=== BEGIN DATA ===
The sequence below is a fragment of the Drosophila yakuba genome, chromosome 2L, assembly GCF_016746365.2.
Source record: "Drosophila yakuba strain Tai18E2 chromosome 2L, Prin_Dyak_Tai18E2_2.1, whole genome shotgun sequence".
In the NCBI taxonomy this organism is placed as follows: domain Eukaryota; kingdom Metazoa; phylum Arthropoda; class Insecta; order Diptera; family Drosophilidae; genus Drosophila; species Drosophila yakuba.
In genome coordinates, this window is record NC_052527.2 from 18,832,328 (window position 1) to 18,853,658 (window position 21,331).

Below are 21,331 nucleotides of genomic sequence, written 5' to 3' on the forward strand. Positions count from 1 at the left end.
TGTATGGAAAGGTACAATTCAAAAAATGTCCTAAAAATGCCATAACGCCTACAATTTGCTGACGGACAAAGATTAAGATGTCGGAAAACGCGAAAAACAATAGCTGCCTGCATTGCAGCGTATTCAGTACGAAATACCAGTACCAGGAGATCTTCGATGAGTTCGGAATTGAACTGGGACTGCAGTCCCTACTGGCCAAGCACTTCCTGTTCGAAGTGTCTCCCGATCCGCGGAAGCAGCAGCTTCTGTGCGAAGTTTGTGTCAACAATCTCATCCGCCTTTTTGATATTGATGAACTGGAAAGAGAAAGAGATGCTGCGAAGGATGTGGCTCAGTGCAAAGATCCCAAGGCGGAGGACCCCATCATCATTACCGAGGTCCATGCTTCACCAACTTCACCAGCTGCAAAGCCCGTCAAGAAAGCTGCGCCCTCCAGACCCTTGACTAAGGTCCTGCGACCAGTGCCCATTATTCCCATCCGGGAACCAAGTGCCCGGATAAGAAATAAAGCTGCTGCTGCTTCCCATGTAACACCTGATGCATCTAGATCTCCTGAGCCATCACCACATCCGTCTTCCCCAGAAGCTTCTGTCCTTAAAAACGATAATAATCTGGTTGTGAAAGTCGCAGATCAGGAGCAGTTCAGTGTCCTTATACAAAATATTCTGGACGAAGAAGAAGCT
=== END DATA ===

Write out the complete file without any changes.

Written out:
The sequence below is a fragment of the Drosophila yakuba genome, chromosome 2L, assembly GCF_016746365.2.
Source record: "Drosophila yakuba strain Tai18E2 chromosome 2L, Prin_Dyak_Tai18E2_2.1, whole genome shotgun sequence".
In the NCBI taxonomy this organism is placed as follows: domain Eukaryota; kingdom Metazoa; phylum Arthropoda; class Insecta; order Diptera; family Drosophilidae; genus Drosophila; species Drosophila yakuba.
In genome coordinates, this window is record NC_052527.2 from 18,832,328 (window position 1) to 18,853,658 (window position 21,331).

Below are 21,331 nucleotides of genomic sequence, written 5' to 3' on the forward strand. Positions count from 1 at the left end.
TGTATGGAAAGGTACAATTCAAAAAATGTCCTAAAAATGCCATAACGCCTACAATTTGCTGACGGACAAAGATTAAGATGTCGGAAAACGCGAAAAACAATAGCTGCCTGCATTGCAGCGTATTCAGTACGAAATACCAGTACCAGGAGATCTTCGATGAGTTCGGAATTGAACTGGGACTGCAGTCCCTACTGGCCAAGCACTTCCTGTTCGAAGTGTCTCCCGATCCGCGGAAGCAGCAGCTTCTGTGCGAAGTTTGTGTCAACAATCTCATCCGCCTTTTTGATATTGATGAACTGGAAAGAGAAAGAGATGCTGCGAAGGATGTGGCTCAGTGCAAAGATCCCAAGGCGGAGGACCCCATCATCATTACCGAGGTCCATGCTTCACCAACTTCACCAGCTGCAAAGCCCGTCAAGAAAGCTGCGCCCTCCAGACCCTTGACTAAGGTCCTGCGACCAGTGCCCATTATTCCCATCCGGGAACCAAGTGCCCGGATAAGAAATAAAGCTGCTGCTGCTTCCCATGTAACACCTGATGCATCTAGATCTCCTGAGCCATCACCACATCCGTCTTCCCCAGAAGCTTCTGTCCTTAAAAACGATAATAATCTGGTTGTGAAAGTCGCAGATCAGGAGCAGTTCAGTGTCCTTATACAAAATATTCTGGACGAAGAAGAAGCT